Below follows an excerpt from Lee Dugatkin’s piece on tameness at the Washington Post, which draws from his singular work of biology, How to Tame a Fox (And Build a Dog), a Cold War-driven suspense tale of scientific experimentation, Siberian winters, and one unconventional Space Race-era goal: recreating the domestication of dogs from wolves in real time, using the silver fox. *** He and Lyudmila began to test this idea in 1959. Every year they assessed hundreds of foxes and selected only those with the most “prosocial” interactions with humans — the ones that licked people’s hands, wagged their tails and whined sadly when interactions with humans were over.  These were the foxes chosen to parent the next generation. They would then assess whether subsequent generations became tamer over time, and equally important, whether traits associated with the domestication syndrome began popping up. They did, and quickly — remarkably quickly, given the thousands of years it took for our ancestors to domesticate dogs, cows and other creatures. Within the first decade of the fox domestication experiment, the animals were not only markedly tamer, offering up their stomachs for belly rubs, but some of them had curly tails and mottled fur. Lyudmila remembers one fox in particular from this time. . . .

Read more »

Amitav Ghosh interview in BOMB

June 7, 2017
By
Amitav Ghosh interview in BOMB

Amitav Ghosh, on climate change, Ray Bradbury, and “serious fiction,” in conversation with Curt Stager, at BOMB (excerpt after the jump). *** Curt Stager: You are primarily known as a novelist. What led you to write this nonfiction book? Amitav Ghosh: Climate change became a matter of personal urgency for me while I was writing my 2005 novel The Hungry Tide. The novel is set in the Sundarbans, the great mangrove forest of the Bengal Delta. While working on the book I realized that this region was already being impacted by rising sea levels and a retreating coastline. In the years after that, even though I was occupied with a project of a different kind (the Ibis trilogy), I found myself becoming more and more preoccupied with climate change—no doubt because the impact was increasingly obvious. After I finished the trilogy, I felt a great need to put down my thoughts on environmental change and its bearing on my practice as a writer. I might add here, that the distinction between fiction and nonfiction is itself beginning to look increasingly strained in this era of anthropogenic climate change. CS: What, exactly, do you mean by The Great Derangement? Is it related to . . .

Read more »

Jed Purdy on Henry David Thoreau (and our new bio!)

June 5, 2017
By
Jed Purdy on Henry David Thoreau (and our new bio!)

Laura Dassow Walls’s Henry David Thoreau: A Life (forthcoming this July) is set to be one of 2017’s blockbuster literary events: years in the making (the first Thoreau bio in a decade+) and hitting the printer at just over 600 pages, the book has already garnered pre-publication superlatives, piped up by every outlet who could get their hands on a galley, from Publishers Weekly to the Chronicles of Higher Education. And now, even the think-piece heavies are starting to weigh in—here’s an excerpt after the jump from one of our favorites, Jedediah Purdy, in his long-form piece on appreciating Thoreau, fresh off his read of Walls’s powerhouse biography, at the Nation. *** I would bet that fewer Americans have read Walden than have heard that Thoreau’s mother did his laundry. Yet Thoreau persists. Laura Dassow Walls, who teaches English at Notre Dame, has written an engaging, sympathetic, and subtly learned biography that makes a strong case for Thoreau’s importance; she also seems a little baffled that anyone could fail to admire him. Her Thoreau was an abolitionist who brought Frederick Douglass to speak at the Concord Lyceum—a kind of community university—and participated in the Underground Railroad, to the point of risking charges of treason by helping enslaved people flee . . .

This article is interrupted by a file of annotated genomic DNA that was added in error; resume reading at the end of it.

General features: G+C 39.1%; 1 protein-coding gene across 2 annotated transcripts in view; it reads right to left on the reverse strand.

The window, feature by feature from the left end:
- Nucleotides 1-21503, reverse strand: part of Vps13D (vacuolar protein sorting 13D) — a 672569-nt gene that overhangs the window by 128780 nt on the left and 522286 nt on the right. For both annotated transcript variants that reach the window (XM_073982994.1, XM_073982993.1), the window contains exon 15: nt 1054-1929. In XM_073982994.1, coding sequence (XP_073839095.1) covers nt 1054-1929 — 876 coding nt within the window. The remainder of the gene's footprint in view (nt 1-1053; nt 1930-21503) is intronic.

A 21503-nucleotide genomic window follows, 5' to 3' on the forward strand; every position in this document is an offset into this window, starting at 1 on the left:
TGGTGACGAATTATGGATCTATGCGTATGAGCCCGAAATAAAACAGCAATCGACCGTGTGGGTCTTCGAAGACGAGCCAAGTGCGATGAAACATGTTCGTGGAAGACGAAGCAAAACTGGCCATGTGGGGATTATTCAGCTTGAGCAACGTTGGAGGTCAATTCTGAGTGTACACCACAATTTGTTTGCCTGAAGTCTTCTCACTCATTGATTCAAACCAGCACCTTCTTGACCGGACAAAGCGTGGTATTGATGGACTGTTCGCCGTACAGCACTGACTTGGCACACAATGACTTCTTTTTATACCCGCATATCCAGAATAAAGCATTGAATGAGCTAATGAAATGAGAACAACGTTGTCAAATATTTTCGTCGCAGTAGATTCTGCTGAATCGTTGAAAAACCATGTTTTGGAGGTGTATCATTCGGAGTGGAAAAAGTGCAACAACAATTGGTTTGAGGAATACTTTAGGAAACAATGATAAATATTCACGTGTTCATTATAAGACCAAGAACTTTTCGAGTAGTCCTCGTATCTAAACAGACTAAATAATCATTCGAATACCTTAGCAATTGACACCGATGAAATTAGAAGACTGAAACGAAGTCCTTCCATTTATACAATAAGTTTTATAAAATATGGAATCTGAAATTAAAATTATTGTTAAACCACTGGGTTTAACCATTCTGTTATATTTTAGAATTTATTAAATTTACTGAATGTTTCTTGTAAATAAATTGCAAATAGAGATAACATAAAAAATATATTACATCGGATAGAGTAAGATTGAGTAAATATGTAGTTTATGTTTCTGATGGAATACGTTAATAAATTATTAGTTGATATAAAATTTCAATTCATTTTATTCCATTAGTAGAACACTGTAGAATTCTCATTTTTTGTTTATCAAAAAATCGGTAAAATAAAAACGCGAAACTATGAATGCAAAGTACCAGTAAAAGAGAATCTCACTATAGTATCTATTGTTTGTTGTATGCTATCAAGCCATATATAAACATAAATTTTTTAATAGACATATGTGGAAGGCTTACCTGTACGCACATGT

Read more »

Derek Hyra on gentrification and neighborhood perception in DC

May 30, 2017
By
Derek Hyra on gentrification and neighborhood perception in DC

From a recent interview with Derek Hyra at CityLab—based on his latest book Race, Class, and Politics in the Cappuccino City—on the diminishing returns of gentrification in DC’s Shaw/U Street neighborhood. *** In the book, you talk about how the black history of the neighborhood is being leveraged to advertise it to young urbanites. Could you talk about that? In the 1950s, ‘60s, ‘70s, and ‘80s, if a neighborhood was branded black, it usually led to economic decline and white flight. And in the ‘90s and 2000s, you see low-income African-American neighborhoods being branded black and yet attracting whites. That is the unique dynamic of the Shaw-U Street area. Many of the developers are branding the buildings after iconic African Americans. There’s the Langston Lofts, there’s the Ellington Apartments. There’s Marvin’s, which is a restaurant that’s named after Marvin Gaye, who grew up in Washington, D.C. There’s Busboys and Poets, Andy Shallal’s restaurant, named after Langston Hughes, which is very well-known in the D.C. area and also around the country. There’s also a historic walking trail, and you can see where Alain Locke, who wrote The New Negro—the philosophy of the Harlem Renaissance—lived. There’s historic preservation related to this community’s . . .

Read more »

The Case for Contentious Curricula

May 24, 2017
By
The Case for Contentious Curricula

Here’s a brief chunk adopted from The Case for Contention: Teaching Controversial Issues in American Schools, as featured in the Atlantic. *** Laws, school officials, and community opinion have all conspired to prevent or discourage American teachers from discussing controversial issues in their classrooms. This is not to say teachers have always avoided such issues: In 1953, at the height of the Cold War, a survey of social-studies teachers in Ohio revealed they were leading classroom discussions about whether President Harry Truman should have seized steel mills, whether Truman should have fired General Douglas MacArthur, and whether—as MacArthur wished—the United States should have used an atomic bomb in the Korean War. That same year, in another survey, New York City teachers reported holding debates on whether “Red” China should have a seat in the United Nations, whether Communists should be allowed to teach in public schools, whether Julius and Ethel Rosenberg should have received the death penalty for passing atomic secrets to the Soviet Union, and whether Senator Joseph McCarthy was “a menace to or savior of American democracy.” After several teachers were dismissed for their own Communist affiliations, some admitted they were afraid to discuss anything controversial in their classes. But the . . .

Read more »

Search for books and authors